I've got some questions about this phrase:
A la Sainte Luce, les jours croissent du saut d'une puce
I can only find pages in French about it seem to be discussing the shortness of the day around that time of the year (St Luce's day = 13th) and/or how little the length of the day varies. What is the general meaning here? Is it the shortness of the day, or how little the length of the day varies (both are true around the Winter solstice, but which is being indicated by this expression?).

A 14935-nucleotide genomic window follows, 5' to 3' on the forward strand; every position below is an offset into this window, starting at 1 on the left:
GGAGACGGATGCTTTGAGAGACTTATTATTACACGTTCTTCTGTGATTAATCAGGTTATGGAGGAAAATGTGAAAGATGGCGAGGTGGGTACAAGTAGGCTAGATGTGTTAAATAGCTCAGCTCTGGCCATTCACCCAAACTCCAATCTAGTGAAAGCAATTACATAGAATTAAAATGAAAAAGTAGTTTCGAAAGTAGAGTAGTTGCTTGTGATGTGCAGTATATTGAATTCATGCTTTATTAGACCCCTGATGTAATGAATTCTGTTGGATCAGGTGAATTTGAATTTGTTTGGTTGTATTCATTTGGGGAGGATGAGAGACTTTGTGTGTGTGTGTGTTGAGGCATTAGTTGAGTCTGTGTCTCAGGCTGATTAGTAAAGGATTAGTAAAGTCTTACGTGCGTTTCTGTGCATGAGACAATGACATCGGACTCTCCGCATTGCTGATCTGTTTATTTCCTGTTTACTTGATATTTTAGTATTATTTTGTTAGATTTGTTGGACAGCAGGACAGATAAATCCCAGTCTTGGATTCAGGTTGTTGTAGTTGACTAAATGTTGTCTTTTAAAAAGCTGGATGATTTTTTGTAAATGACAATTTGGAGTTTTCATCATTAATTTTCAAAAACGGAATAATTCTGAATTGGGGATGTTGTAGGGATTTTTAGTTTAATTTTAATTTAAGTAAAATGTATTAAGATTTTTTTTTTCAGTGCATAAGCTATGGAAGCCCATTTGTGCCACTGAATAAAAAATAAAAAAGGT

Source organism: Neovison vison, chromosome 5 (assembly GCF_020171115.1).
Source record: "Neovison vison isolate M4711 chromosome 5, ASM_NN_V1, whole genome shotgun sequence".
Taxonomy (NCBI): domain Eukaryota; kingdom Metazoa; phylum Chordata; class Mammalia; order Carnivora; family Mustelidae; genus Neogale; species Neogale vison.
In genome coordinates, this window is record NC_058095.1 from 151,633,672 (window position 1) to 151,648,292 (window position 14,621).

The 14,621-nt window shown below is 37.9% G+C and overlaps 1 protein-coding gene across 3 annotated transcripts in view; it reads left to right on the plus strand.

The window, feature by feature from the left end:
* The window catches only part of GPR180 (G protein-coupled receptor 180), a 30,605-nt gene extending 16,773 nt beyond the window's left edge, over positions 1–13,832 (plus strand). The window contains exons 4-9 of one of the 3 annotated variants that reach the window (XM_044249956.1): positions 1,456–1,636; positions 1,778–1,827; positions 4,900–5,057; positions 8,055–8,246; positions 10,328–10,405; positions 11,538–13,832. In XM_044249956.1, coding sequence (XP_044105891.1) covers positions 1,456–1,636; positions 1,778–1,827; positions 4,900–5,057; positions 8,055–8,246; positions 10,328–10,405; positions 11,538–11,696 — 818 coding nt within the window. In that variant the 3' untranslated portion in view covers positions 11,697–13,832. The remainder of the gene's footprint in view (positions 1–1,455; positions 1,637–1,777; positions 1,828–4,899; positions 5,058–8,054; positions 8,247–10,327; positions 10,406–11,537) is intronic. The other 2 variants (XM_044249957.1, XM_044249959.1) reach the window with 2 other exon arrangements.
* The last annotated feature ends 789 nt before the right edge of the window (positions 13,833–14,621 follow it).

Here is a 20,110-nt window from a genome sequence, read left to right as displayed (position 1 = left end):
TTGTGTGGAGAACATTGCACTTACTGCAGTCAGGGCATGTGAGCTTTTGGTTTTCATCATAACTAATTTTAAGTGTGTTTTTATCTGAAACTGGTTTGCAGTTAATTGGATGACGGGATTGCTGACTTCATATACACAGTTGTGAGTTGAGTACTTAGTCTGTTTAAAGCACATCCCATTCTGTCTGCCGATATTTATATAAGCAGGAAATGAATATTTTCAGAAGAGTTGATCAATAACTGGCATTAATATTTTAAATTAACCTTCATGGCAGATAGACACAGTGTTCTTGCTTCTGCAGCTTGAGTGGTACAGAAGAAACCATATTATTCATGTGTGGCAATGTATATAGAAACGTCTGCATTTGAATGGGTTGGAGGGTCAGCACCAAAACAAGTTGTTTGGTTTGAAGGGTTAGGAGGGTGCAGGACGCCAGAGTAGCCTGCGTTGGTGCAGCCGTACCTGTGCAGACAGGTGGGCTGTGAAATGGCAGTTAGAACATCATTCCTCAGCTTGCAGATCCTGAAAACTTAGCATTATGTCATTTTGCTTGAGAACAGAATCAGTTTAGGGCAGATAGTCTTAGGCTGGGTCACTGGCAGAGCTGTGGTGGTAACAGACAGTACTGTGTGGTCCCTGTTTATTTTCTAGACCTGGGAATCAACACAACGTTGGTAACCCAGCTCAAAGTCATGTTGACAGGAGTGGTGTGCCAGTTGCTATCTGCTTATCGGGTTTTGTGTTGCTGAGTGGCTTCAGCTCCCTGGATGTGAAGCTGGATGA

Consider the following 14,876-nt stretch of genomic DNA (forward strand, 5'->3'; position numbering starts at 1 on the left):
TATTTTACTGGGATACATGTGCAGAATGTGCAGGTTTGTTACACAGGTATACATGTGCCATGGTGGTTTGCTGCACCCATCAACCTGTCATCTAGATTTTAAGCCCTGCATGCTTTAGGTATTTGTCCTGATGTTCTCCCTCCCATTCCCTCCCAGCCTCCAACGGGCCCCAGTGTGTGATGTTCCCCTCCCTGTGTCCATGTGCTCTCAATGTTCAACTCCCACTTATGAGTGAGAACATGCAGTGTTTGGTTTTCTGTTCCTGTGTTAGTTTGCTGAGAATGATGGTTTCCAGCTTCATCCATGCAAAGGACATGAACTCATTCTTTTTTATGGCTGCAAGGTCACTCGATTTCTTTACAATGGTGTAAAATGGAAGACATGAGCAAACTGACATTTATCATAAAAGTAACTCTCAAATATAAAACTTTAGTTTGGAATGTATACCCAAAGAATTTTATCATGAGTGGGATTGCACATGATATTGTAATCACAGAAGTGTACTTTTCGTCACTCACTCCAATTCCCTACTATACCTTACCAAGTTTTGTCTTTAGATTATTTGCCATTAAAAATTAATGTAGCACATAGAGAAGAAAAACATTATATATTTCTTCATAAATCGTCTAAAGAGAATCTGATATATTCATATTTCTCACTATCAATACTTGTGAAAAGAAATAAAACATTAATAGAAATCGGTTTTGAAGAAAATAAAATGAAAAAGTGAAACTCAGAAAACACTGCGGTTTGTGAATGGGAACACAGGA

Could an idiomatic translation be:
Around December 13th, the days creep along at a snail's pace?
Second question, "A la Sainte Luce", does that literally mean "on St Luce's day" or does it mean "around" or "leading up to"?
Third question, is St Luce the same person the English refer to as St Lucy, as in John Donne's poem A nocturnal on St Lucy's Day, being the shortest day.
If yes, why is St Luce on the 13th and St Lucy's day on the 21st?
Last question is 'saut d'une puce' (flea's leap?) a standard phrase, and if so presumably it indicates either a very short distance or a short time?
So many questions, so few answers!